I believe your stove should function basically the same. Mine had removable front doors and a screen so it could be operated more like a fireplace. The damper had to be open for that.

Mine was also a non-catalytic version.

Eddy G
Member
# Posted: 9 Jan 2020 14:38
Reply 


Yeah, I’m guessing that’s how it all works.
I have that manual but didn’t actually see that.
The place I bought it from is on the other side of the state. I could call them but a little road trip may give me an excuse to buy a new toy or something

FishHog
Member
# Posted: 9 Jan 2020 17:01
Reply 


I think these guys are right, close that damper to manage your fire once its going (slow the burn).
Not much point in them putting in a damper that you always need to leave open, that wouldn't make a lot of sense to me.

But if your anything like me, you will still forget to open it from time to time before you open the door and get a puff of smoke in the face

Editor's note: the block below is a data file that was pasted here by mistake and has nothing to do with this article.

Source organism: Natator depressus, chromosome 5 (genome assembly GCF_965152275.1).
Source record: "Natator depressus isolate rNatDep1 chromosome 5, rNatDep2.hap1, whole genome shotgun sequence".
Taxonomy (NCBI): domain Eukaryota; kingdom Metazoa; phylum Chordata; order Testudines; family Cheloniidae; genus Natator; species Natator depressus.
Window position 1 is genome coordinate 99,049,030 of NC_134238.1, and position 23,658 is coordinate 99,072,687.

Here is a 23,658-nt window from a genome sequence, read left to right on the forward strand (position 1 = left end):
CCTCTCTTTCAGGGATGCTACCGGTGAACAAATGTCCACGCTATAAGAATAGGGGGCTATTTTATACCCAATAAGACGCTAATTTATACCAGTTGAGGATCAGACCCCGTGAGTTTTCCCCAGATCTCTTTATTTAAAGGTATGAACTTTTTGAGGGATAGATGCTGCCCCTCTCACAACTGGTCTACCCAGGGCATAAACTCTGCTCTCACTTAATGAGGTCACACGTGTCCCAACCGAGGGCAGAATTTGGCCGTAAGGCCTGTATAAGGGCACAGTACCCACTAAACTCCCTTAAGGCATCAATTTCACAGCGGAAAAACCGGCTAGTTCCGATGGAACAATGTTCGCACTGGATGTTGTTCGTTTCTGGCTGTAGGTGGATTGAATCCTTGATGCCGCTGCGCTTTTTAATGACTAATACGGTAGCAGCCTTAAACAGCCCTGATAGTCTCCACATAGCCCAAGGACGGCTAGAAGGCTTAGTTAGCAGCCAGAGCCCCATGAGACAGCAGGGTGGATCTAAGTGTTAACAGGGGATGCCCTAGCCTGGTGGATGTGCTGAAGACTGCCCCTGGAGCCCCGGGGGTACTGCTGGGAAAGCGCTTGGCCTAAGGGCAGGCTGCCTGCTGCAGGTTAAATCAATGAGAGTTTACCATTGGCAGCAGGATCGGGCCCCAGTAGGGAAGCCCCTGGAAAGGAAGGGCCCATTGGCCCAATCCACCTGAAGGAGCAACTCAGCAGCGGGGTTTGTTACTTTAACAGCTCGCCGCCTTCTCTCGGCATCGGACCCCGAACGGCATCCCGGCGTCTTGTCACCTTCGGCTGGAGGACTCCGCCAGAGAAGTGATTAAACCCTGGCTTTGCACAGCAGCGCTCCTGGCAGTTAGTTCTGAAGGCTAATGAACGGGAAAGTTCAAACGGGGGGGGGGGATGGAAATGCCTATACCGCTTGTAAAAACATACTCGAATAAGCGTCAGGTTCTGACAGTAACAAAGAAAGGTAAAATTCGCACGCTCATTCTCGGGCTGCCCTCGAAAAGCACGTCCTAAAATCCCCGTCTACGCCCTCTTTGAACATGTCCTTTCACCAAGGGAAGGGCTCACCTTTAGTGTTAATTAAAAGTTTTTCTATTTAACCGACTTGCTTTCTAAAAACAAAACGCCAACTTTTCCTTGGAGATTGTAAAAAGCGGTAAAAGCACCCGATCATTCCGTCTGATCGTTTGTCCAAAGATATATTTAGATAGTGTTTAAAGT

Brettny
Member
# Posted: 10 Jan 2020 07:15
Reply 


First off beautiful puppy! My two love there Vermont castings "baby sitter"

You have been burning that stove for 3 years leaving the damper open? Damn you having even begun to feel the heat that stove will throw off.

I have ran VC stoves for 30yrs. I currently heat with a catalytic defiant. You don't need a damper in the pipe. There for a lot cheaper stoves that are basicly a metal box.

If you want more heat make your self an out side air kit. A OAK for short. There very easy to make with an adapter and a piece of aluminum dryer vent. I burn less wood and have a warmer house with an OAK. This VC defiant stove is my primary heat and hasn't gone out for months now.

toyota_mdt_tech
Member
# Posted: 10 Jan 2020 08:14
Reply 


I have a Quadrafire Millennium 3100 flat top, bought new, had it professionally installed and there is no damper on the pipe, I have 2 controls on the stove, one for starting the fire, then one for regulating it. Once fire is going, one comes out, then the other control comes out to close it down. I suspect its controlling incoming air. I have a hole in the floor under the stove, this is my intake air.